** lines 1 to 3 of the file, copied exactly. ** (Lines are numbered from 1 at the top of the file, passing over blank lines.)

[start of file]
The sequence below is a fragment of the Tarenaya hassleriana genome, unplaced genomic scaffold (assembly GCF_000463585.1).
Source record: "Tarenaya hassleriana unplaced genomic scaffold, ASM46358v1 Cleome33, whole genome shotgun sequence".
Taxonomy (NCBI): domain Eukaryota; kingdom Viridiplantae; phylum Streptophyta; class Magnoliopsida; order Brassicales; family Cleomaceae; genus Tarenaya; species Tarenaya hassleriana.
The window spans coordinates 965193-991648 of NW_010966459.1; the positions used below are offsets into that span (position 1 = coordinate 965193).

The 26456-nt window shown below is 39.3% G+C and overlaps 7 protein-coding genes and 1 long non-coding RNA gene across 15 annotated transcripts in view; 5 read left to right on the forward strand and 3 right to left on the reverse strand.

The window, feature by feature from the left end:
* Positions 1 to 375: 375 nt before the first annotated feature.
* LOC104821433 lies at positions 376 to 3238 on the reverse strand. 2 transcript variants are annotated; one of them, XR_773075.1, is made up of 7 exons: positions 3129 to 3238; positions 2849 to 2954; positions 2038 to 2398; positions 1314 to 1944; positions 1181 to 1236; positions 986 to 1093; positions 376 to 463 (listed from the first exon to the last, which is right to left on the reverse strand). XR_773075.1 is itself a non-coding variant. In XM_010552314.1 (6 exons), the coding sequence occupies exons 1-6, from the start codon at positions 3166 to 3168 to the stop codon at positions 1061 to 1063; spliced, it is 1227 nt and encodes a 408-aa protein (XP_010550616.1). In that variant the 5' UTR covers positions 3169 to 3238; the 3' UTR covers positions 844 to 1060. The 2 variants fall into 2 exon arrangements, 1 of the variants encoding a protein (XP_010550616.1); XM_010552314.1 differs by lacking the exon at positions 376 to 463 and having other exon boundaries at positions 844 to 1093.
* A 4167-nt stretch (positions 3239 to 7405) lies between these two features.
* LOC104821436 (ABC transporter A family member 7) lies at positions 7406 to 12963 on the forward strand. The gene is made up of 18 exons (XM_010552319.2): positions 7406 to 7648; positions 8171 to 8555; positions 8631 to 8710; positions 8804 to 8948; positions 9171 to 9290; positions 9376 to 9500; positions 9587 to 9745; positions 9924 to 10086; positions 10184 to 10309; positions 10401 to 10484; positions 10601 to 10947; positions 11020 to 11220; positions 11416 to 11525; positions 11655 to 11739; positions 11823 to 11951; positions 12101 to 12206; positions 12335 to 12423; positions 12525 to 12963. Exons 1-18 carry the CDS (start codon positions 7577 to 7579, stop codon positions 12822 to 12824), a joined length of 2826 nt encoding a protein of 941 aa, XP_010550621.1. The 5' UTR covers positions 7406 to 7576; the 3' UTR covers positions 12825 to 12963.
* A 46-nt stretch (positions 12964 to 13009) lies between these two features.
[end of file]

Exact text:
The sequence below is a fragment of the Tarenaya hassleriana genome, unplaced genomic scaffold (assembly GCF_000463585.1).
Source record: "Tarenaya hassleriana unplaced genomic scaffold, ASM46358v1 Cleome33, whole genome shotgun sequence".
Taxonomy (NCBI): domain Eukaryota; kingdom Viridiplantae; phylum Streptophyta; class Magnoliopsida; order Brassicales; family Cleomaceae; genus Tarenaya; species Tarenaya hassleriana.